27/10/2011

By Ruth Stokes

Whatever your business, nurturing clear, timely and effective decision-making has never been more crucial. Whether you’re focused on keeping costs down, allocating responsibility, resourcing or developing strategy, we live with the business decisions we make for a long time.

So how do you turn something few business owners feel comfortable with into a rock-solid core skill? Development specialist Alison Dawkins knows more than most about this crucial skill: through her organisation, 360 Training, she’s coached businesses, leaders and organisations — from the United Nations to the Institute of Directors — on making more informed, effective decisions and creating successful strategies.

We invited three business owners to take her special Business Sense Masterclass...


CASE 1: THE START-UP

Stephen Brennan is co-director of Brandy, a brand and design consultancy launched in September 2008. The business aims to offer a smarter, more creative and more cost-effective approach to brand communication. They need to keep overheads low, but are also looking at the best ways in which they might expand.


Stephen: If I had to say what sort of decision-maker I am, I would say I try to go on gut and heart. If I listened to my head I wouldn’t be doing it. I just don’t think I’m going to get anywhere like that.

Alison: So you’re a seize-the-day kind of guy. Do you accept the first option?

Stephen: I do probably accept the first option, and normally my business partner will rein me in and calm me down. And then I’ll see he’s probably actually right a lot of the time.

Alison: So do you tend to focus on the outcome, ignoring barriers?

Stephen: Yes, absolutely.

Alison: Intuition often gives a decision momentum. But you’ve got to back it up. Sometimes, energy is unfocused, but it’s energy so people think it’s good. Then there’s energy that’s very focused and very channelled, which gets you to where you need to be. Now that you’re responsible for a business, you owe it to each other to develop strong decision-making skills. So when you’re in a certain situation, rather than reaching straight down for your own decision-making tool, you think: ‘Actually, if I apply these thought processes, the decision I make will be robust’. When you set up the business, did you set goals?

Stephen: We did have certain goals I suppose — initially, to resign from our jobs and get the new business up and running in a day. But we ran into legal issues…

Alison: You didn’t expect that?

Stephen: Not at all! And suddenly we had to spend valuable money we’d put aside for the company on lawyers. Which was a nightmare.

Alison: So when you made the decision, did you do a best case/worse case scenario?

Stephen: No.

Alison: First of all I wouldn’t have left without a business in the bank — I would have bridged for a couple of weeks or months. You know that now.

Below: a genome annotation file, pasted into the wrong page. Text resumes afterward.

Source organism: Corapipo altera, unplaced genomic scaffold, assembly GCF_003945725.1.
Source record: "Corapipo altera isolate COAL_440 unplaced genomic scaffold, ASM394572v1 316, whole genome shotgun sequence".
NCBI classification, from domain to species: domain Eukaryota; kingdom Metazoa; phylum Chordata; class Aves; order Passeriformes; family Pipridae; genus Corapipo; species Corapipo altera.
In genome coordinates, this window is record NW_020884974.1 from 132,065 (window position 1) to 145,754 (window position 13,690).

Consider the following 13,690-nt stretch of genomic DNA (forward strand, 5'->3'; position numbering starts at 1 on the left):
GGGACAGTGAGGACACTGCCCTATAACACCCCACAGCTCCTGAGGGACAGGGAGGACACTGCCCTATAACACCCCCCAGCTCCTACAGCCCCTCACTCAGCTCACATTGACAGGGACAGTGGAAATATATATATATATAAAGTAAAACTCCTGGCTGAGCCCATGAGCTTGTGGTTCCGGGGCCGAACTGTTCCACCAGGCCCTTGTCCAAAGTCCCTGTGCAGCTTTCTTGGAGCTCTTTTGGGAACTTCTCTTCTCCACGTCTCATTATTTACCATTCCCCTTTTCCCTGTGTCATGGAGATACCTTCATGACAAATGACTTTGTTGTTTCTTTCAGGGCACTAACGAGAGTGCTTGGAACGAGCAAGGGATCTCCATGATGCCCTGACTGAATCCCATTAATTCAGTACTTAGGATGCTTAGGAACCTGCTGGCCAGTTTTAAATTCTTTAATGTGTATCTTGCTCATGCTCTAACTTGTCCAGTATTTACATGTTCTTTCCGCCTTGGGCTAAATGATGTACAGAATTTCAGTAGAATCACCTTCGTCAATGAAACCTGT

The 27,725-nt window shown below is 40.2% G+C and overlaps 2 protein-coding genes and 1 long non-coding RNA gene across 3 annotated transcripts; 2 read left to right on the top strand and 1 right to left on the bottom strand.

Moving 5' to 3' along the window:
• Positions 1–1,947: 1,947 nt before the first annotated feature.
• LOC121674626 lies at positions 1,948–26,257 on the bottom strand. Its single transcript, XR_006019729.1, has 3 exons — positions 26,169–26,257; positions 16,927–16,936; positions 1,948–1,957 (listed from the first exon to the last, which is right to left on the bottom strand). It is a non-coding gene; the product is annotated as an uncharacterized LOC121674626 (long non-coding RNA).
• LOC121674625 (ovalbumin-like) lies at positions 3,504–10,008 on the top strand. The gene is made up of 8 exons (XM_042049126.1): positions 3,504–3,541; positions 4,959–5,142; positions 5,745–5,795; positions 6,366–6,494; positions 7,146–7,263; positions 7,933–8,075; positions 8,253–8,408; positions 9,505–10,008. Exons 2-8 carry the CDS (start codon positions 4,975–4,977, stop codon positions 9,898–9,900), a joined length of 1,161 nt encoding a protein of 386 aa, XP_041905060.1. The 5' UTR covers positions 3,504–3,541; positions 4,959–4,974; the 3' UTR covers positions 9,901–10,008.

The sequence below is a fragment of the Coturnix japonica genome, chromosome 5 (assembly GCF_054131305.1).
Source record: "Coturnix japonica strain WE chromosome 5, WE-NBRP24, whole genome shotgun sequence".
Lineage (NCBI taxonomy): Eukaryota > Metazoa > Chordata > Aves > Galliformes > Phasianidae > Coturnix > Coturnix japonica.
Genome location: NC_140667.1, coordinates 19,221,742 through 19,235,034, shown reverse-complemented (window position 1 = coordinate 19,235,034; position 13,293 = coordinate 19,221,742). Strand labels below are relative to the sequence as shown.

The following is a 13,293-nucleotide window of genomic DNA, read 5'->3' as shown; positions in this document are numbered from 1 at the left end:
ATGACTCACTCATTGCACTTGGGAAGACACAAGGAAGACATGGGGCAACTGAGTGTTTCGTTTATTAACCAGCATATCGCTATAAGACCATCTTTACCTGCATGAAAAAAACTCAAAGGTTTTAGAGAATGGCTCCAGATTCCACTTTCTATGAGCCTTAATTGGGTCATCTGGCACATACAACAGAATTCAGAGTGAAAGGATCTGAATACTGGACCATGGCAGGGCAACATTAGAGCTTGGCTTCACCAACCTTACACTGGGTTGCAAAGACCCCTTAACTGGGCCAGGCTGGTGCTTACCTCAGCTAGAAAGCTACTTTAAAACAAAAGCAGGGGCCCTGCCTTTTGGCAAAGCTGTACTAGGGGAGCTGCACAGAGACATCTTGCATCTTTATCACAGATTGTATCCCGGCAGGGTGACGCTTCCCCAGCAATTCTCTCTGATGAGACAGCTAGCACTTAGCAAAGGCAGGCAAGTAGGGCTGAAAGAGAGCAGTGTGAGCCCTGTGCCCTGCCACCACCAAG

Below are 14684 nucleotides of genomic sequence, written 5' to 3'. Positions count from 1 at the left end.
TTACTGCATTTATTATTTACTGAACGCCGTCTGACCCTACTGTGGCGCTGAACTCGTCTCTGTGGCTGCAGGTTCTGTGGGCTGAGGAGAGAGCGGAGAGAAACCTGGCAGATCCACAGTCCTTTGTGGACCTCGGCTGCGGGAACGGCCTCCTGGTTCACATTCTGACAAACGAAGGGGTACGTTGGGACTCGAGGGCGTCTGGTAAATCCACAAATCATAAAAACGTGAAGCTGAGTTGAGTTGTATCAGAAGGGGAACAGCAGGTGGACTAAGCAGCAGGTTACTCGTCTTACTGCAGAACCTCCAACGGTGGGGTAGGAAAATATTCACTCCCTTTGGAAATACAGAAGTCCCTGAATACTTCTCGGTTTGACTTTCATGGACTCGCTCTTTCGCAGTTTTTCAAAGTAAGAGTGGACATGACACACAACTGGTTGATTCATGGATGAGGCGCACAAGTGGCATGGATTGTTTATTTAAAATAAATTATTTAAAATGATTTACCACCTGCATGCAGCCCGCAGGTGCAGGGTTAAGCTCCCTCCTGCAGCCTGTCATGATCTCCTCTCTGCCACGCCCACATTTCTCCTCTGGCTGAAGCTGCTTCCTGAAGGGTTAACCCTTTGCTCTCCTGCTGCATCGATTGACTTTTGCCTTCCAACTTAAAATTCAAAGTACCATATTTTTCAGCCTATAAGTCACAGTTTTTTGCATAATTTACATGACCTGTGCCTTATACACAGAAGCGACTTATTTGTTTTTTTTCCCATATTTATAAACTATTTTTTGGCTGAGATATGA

Stephen: But I’ve resigned four times in my life without having jobs to go to and it’s always been the best thing I’ve done. It’s made me get the job I want. I just jump, then it’s sink or swim.

Alison: Because you’re obviously a guy who has a vision and a dream and belief and energy, and all of those things will help you to succeed in business. What you can’t do is turn off the white noise. If you like, prepare for the best; but you’ve got to prepare for the worst as well. You need to think things through. So let’s use, as an example, your decision to leave your former employer. What were the positives of that decision, and what might be the negatives? Say: ‘It makes us free so we can make new business calls, and gives us an opportunity to really focus on what we’re doing.’ But also say: ‘In reality, things might get legal. They might march us out of the building and refuse to pay us.’

Stephen: Interesting. So rather than just ignoring it, have a contingency plan.

Alison: That’s it. So what’s next?

Stephen: The decisions at the moment are about expansion, and people. There are two core directors, and we use freelancers to form teams for projects, but it would be of benefit to grow the team.

Alison: Why?

Stephen: Just to have more available skills all the time to build more of a company. I’m spending a lot of my time project-managing, yet I’m a designer. Then there’s also IT investment, and all that stuff. Another decision we made recently — or started to make — was to take on a bit of free work, just to build our portfolio. Now we’re getting lots of requests to do that free work, but since we’re not going to make any money that way, we’ve got to make a decision about when to stop doing it.

Alison: I think you need clear priorities. You need to sit down with your business partner and ask: ‘What is it we need to achieve?’ And make decisions about your priorities. Decide what’s important, and the order of importance, and then take these priorities one by one and make decisions on how to tackle them. That would be my recommendation for you. And I think because of your style you might sometimes suffer from what we call ‘fractured focus’, like a magpie. There are lots of shiny bits, and you want to bring them all back to the nest — but you need to look at which shiny bits are really going to help your business to grow and become stronger.